Sleep and Breathing

, Volume 15, Issue 3, pp 367–375

Perioperative practical experiences in using a level 2 portable polysomnography

  • Frances Chung
  • Pu Liao
  • Yuming Sun
  • Babak Amirshahi
  • Hoda Fazel
  • Colin M. Shapiro
  • Hisham Elsaid
Original Article

DOI: 10.1007/s11325-010-0340-9

Cite this article as:
Chung, F., Liao, P., Sun, Y. et al. Sleep Breath (2011) 15: 367. doi:10.1007/s11325-010-0340-9

Abstract

Purpose

The objective of the study is to test the hypothesis that a level 2 portable sleep device (Embletta X100) is a reliable alternative for standard PSG in surgical patients.

Methods

After hospital ethics approvals, preoperative patients over 18 years old were recruited. The patients for validation underwent standard PSG and Embletta X100 simultaneously in a sleep laboratory before surgery. The other patients received sleep studies with Embletta X100 perioperatively. The correlation analysis and paired Student t test between variables from Embletta and from standard PSG were used to evaluate the accuracy of Embletta. The quality of PSG recordings with Embletta was summarized.

Result

Twenty-one patients completed sleep study on both systems; ten females and ten males, age was 54 ± 11 and BMI was 36 ± 9. There was a significant correlation between the majority of parameters from standard PSG and Embeltta X100 with manual scoring. The inter-rater agreement was substantial to perfect at different AHI cutoffs with a Kappa coefficient of 0.69 to 1. A significant correlation between standard PSG and Embletta X100 with automatic scoring was found only in AHI and a few other parameters. In 385 patients, 1,002 perioperative PSG recordings were carried out with Embletta. Of them, 889(88.7%) were technically good and 90(9%) technically acceptable. Only 23 (2.3%) PSG recordings failed.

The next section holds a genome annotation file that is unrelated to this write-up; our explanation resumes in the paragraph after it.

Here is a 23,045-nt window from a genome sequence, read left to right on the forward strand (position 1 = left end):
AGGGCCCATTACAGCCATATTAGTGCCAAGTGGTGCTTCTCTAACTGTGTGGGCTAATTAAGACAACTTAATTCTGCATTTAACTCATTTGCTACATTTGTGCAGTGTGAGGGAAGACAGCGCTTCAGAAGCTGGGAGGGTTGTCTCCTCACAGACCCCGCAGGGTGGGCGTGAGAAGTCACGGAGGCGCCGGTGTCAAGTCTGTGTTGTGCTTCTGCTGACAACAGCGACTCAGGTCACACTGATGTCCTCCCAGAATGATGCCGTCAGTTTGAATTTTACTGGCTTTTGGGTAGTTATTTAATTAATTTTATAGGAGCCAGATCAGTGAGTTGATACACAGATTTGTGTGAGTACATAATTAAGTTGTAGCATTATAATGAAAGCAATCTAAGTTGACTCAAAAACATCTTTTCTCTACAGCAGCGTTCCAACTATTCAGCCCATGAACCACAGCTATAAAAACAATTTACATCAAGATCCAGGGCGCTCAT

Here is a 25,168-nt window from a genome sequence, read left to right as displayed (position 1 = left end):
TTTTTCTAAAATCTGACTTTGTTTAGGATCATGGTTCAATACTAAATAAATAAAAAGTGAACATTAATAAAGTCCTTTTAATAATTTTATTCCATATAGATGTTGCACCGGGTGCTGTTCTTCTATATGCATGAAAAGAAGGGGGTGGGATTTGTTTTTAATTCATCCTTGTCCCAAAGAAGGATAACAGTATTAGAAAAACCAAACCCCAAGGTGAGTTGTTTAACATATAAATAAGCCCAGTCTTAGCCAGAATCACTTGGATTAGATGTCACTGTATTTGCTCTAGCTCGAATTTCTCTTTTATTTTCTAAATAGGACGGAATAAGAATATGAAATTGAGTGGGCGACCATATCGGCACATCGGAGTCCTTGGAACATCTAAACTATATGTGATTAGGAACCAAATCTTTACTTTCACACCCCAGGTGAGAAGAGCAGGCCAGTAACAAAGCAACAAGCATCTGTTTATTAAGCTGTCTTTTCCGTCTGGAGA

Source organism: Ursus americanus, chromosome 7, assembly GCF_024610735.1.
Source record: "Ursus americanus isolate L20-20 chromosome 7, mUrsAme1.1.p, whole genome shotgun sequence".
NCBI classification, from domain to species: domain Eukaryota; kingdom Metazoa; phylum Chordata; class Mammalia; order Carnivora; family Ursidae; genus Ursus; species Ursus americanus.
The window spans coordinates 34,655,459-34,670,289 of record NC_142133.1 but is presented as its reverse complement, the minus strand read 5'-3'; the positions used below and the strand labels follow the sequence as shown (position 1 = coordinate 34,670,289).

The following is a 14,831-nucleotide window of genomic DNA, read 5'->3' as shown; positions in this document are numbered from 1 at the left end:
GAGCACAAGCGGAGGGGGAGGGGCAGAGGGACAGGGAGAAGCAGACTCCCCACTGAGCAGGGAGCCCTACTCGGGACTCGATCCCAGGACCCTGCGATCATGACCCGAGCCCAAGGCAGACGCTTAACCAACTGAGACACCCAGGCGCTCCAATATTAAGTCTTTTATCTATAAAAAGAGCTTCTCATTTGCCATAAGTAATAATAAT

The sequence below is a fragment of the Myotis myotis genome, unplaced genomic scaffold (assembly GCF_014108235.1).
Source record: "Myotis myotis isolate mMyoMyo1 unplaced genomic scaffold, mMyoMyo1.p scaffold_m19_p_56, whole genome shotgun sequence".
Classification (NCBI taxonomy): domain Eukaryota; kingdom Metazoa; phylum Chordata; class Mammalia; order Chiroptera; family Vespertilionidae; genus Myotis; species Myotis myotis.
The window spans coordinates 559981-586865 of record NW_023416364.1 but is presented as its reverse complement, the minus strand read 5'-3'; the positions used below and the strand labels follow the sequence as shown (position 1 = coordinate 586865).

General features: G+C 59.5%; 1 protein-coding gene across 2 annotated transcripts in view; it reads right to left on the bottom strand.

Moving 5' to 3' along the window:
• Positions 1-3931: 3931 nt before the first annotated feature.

Conclusion

Embletta X100, installed by a well-trained sleep technician, is a good alternative when standard PSG was not available or impractical. Manual scoring by a certified PSG technologist is the key for reliable results.

Keywords

PolysomnographyPerioperativeObstructive sleep apneaSleep architecture

Copyright information

© Springer-Verlag 2010

Authors and Affiliations

  • Frances Chung
    • 1
  • Pu Liao
    • 2
  • Yuming Sun
    • 2
  • Babak Amirshahi
    • 2
  • Hoda Fazel
    • 2
  • Colin M. Shapiro
    • 3
  • Hisham Elsaid
    • 2
  1. 1.Department of AnesthesiaUniversity of Toronto, Toronto Western Hospital, University Health NetworkTorontoCanada
  2. 2.Department of AnesthesiaToronto Western Hospital, University Health NetworkTorontoCanada
  3. 3.Department of PsychiatryUniversity of Toronto, Toronto Western Hospital, University Health NetworkTorontoCanada